We were so busy after we borrowed Black Jack’s ship, The Sword and the Lion, that I hadn’t really been able to sit down and have a personal discussion with Jacob. Of course, when I say borrowed, I mean that we stole his flagship right out from under him and changed the name to the West Wind. I knew Roddy, quite well, of course, we grew up and were tutored together, along with William, the son of a prosperous plantation owner, and Wendy. Her father andRoddy’s were both wealthy merchants who had connections on practically all of the Islands. But Jacob was an enigma to me. He arrived on Saint James Island along with his family just after I left for my 3-year education in London.
I invited Jacob to join me for tea one afternoon in West Wind’s War Room; that’s what I call our newly constructed meeting room. I had Mimi, my annoying, skinny as a rail cabin girl deliver a pot of tea and some molasses biscuits just before Jacob arrived.
“What else can I bring you, Lady Katherine,” Mimi asked in her ear-splitting, high-pitched voice.
“That will be all, Mimi. Why don’t you take the rest of the day off?” Or the rest of the year? Century?
Jacob arrived shortly after Mimi left. He’s a good-looking lad of 16 years in spite of that perpetual lopsided grin. Long, tousled, corn blonde hair caps a slender, but muscular body.
He tucked his head slightly down. All that I’ve come to expect from him in the way of respect for a lady. He stood for several seconds before I put my hand out and said, “You might be more comfortable in a chair.”
“What be it about, Kate?” he asked as he pulled out a chair and sat down.
“It’s about having tea and biscuits and getting to know each other a little better.”
“Oh.” A sigh of relief. “I thought, maybe you was mad at me.”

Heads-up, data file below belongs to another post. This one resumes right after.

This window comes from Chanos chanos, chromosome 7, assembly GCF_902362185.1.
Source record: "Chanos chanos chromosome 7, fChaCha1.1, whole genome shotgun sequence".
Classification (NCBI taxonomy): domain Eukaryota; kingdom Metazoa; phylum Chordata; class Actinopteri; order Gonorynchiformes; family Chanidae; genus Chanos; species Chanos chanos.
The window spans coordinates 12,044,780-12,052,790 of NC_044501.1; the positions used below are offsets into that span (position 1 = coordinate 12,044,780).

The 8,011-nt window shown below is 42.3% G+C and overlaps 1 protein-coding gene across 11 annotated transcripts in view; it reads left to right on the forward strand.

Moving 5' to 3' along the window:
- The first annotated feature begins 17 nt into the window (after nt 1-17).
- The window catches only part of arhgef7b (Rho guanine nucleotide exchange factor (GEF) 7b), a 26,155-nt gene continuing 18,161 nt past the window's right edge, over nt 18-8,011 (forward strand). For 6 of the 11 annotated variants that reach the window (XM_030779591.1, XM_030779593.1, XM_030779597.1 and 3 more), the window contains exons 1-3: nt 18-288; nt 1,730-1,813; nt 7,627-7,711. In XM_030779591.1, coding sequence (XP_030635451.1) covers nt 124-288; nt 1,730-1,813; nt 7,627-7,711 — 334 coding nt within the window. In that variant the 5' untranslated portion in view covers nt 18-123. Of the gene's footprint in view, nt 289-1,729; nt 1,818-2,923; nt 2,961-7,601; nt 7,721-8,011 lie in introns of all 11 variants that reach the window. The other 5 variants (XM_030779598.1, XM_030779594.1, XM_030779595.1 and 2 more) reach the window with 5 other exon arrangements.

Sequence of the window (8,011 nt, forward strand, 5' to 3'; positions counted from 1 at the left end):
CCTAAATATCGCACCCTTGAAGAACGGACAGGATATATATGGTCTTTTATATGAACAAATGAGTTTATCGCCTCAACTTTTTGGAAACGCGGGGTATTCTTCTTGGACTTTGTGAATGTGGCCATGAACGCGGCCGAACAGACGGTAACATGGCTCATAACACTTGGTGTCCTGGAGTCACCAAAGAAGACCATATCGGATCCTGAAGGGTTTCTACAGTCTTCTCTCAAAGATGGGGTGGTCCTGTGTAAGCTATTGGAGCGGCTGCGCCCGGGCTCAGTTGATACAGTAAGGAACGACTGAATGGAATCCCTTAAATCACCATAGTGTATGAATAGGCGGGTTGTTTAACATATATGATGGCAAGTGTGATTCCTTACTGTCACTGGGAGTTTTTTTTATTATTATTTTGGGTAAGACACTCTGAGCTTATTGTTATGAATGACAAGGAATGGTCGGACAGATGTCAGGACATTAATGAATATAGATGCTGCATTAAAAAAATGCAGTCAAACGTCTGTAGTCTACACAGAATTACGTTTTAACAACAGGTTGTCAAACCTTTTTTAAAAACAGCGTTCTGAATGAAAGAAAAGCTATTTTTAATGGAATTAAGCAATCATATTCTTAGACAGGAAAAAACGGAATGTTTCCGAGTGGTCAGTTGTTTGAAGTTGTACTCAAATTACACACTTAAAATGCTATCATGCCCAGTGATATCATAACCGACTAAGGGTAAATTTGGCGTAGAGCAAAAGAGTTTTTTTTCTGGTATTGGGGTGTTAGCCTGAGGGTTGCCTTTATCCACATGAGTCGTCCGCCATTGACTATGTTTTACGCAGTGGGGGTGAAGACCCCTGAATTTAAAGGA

“No, Jacob, I was just wondering where you and your family were living before you came to Saint James, and maybe a little about your family. Whatever you might want to share.”
“Sure, well, we come there from out in the Leeward Islands, Antigua. Pa worked for a blacksmith in Saint John’s.”
“How did you come about moving to Saint James?”
“It be your pa’s fault. I don’t mean nothin’ by that, o’course.”
“What I mean is your pa come to Saint John’s on business quite a bit, and one day he throwed a shoe on a horse he kept there in the stable. Well, the man what owned the smithy weren’t around, so me pa took care of him. He told pa that he liked his work and said he needed a good smith on Saint James. Tole him he could have the shop after one year of paying rent on it. Pa liked him. Said he never talked down to him, and he was an honest man. After a year, your pa brought over a deed for the shop, an’ the two of ‘em got drunk together. It was good of our pa, but if we’d stayed on Antigua, Ma and Pa would still be alive.”
I couldn’t speak for a few minutes. Neither of us did. We sat and sipped tea and munched on the biscuits as we stared at the tabletop. I finally got the nerve to say something again. “I know you loved them, can you tell me what your mother was like?”
Jacob’s face brightened almost immediately. That lopsided grin returned and he said, “Ma was beautiful. You look a lot like her, ye know. She was tall and slender, though, not a runt like you. Pa said cause of her red hair, she had fire on her head and in her belly. She did have an Irish temper an’ she wouldna take nothing from nobody.
“I happen to be five-feet, four, and I do anticipate that I shall grow several more inches,” I said. “I do not plan on stopping until I reach five-feet, seven. That is what my mother was, and that is what I shall be.”
Jacob had the nerve to laugh at me. “Yer ma was a beautiful lady. She and my ma coulda been sisters, tall, slender, red hair and blue eyes.”
“Yes, well, mother did have a bit of an Irish temper, too. I didn’t inherit that, however.”
He had the nerve to laugh at me, again. “Aye, an’ pigs kin fly.”
We talked of other things that afternoon, and laughed. It felt good to step away from Lady Katherine and mingle, but I knew that even as Captain Kate, I would have to keep a certain distance.